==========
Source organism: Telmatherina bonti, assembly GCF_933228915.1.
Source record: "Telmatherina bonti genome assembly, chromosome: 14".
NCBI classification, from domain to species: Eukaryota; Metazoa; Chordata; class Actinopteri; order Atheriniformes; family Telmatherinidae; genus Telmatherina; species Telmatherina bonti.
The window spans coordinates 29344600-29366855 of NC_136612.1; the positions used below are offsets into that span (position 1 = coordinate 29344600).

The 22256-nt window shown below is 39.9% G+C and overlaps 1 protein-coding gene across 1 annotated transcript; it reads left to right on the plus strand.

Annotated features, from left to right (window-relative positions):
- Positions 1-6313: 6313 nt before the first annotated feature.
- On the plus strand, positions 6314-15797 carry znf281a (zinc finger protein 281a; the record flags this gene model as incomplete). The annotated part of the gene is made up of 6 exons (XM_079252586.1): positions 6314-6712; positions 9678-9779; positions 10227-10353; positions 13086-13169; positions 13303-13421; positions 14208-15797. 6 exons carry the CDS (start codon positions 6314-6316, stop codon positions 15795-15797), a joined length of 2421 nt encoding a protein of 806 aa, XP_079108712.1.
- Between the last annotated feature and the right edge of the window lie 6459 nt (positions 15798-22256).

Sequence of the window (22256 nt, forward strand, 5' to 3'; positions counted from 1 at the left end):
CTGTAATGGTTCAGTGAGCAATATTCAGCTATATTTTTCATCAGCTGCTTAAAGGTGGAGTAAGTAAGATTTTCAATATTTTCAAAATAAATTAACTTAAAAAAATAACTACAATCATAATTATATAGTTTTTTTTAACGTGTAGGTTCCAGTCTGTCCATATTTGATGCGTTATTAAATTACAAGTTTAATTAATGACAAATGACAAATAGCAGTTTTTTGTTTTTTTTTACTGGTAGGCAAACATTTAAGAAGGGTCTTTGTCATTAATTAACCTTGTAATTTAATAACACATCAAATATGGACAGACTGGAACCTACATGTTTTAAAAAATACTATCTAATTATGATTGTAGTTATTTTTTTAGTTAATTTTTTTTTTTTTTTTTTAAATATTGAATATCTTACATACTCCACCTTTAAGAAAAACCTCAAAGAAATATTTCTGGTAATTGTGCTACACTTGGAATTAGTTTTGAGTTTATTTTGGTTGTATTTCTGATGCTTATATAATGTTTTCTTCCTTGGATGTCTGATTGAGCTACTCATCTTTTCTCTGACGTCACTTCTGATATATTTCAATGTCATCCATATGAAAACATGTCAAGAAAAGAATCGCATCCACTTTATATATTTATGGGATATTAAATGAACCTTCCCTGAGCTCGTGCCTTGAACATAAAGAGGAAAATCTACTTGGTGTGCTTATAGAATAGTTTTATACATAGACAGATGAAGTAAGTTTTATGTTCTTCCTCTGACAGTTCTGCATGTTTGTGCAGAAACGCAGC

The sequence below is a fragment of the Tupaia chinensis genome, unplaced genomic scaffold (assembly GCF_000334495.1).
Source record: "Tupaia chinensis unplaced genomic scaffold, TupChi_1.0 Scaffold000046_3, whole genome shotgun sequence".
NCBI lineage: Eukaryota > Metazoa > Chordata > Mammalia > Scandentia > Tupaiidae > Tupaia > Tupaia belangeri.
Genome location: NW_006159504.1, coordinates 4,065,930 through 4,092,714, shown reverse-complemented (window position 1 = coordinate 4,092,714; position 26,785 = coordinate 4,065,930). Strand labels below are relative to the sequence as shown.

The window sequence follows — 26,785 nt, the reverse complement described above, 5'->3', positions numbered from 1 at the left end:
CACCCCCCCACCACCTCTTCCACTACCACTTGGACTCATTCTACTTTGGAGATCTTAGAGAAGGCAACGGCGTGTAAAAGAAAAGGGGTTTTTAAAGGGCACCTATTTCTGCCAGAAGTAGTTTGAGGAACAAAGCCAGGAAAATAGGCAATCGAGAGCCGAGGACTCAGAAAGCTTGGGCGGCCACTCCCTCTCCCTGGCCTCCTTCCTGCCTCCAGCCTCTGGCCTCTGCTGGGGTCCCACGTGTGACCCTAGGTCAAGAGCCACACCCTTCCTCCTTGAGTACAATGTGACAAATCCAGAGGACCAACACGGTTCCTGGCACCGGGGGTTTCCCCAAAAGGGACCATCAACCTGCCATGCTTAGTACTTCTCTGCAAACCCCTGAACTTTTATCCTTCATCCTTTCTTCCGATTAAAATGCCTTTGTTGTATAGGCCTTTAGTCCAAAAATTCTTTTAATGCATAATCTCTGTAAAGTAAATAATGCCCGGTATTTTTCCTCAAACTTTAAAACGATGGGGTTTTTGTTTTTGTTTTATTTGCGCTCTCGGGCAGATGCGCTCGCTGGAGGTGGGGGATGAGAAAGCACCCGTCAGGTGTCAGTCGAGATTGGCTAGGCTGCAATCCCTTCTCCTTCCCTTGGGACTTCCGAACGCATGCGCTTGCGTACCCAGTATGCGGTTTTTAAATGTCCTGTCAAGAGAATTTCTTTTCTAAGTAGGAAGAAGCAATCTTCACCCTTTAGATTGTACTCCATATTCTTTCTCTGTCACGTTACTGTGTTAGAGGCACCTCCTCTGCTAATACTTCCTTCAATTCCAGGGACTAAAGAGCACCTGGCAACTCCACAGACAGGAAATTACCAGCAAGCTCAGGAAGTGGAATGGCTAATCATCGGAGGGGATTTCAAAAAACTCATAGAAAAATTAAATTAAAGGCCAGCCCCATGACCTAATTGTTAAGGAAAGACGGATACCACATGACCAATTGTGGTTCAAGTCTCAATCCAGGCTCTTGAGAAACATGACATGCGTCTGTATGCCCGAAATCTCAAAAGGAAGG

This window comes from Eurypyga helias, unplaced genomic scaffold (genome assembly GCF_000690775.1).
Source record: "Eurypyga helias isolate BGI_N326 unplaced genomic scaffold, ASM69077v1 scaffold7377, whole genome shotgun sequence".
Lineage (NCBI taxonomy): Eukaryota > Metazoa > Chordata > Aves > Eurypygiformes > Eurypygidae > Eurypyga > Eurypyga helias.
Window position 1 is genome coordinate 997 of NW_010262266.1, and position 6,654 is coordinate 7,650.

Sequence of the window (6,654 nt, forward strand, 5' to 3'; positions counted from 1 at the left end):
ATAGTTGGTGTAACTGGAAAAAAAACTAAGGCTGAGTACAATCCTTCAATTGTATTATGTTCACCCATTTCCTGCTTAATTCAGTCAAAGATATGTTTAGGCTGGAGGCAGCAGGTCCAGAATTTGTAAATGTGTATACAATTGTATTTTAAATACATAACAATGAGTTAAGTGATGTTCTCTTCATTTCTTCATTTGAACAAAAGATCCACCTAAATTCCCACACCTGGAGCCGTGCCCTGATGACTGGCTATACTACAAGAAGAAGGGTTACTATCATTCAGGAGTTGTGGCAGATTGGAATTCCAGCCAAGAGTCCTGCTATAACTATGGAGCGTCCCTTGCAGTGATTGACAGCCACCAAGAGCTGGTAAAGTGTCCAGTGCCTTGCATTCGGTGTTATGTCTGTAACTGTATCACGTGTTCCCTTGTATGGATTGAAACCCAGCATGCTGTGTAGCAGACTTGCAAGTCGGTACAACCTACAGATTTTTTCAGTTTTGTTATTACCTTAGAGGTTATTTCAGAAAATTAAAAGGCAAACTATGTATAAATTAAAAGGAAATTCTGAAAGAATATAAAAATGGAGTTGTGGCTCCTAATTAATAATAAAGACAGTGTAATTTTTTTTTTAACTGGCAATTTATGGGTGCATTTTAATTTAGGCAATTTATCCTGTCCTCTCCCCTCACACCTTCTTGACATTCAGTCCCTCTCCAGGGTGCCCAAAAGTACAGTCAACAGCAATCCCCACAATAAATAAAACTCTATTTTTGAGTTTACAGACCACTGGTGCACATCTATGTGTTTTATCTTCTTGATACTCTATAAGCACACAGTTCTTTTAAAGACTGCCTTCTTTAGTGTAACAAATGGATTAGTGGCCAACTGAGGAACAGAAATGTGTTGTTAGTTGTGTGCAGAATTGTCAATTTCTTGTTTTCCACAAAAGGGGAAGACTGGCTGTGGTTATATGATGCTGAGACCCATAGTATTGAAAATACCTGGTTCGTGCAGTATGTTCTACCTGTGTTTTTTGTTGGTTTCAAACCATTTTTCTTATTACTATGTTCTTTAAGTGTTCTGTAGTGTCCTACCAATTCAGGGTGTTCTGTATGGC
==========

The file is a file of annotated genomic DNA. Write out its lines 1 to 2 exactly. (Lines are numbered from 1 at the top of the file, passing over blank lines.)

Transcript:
Source organism: Telmatherina bonti, assembly GCF_933228915.1.
Source record: "Telmatherina bonti genome assembly, chromosome: 14".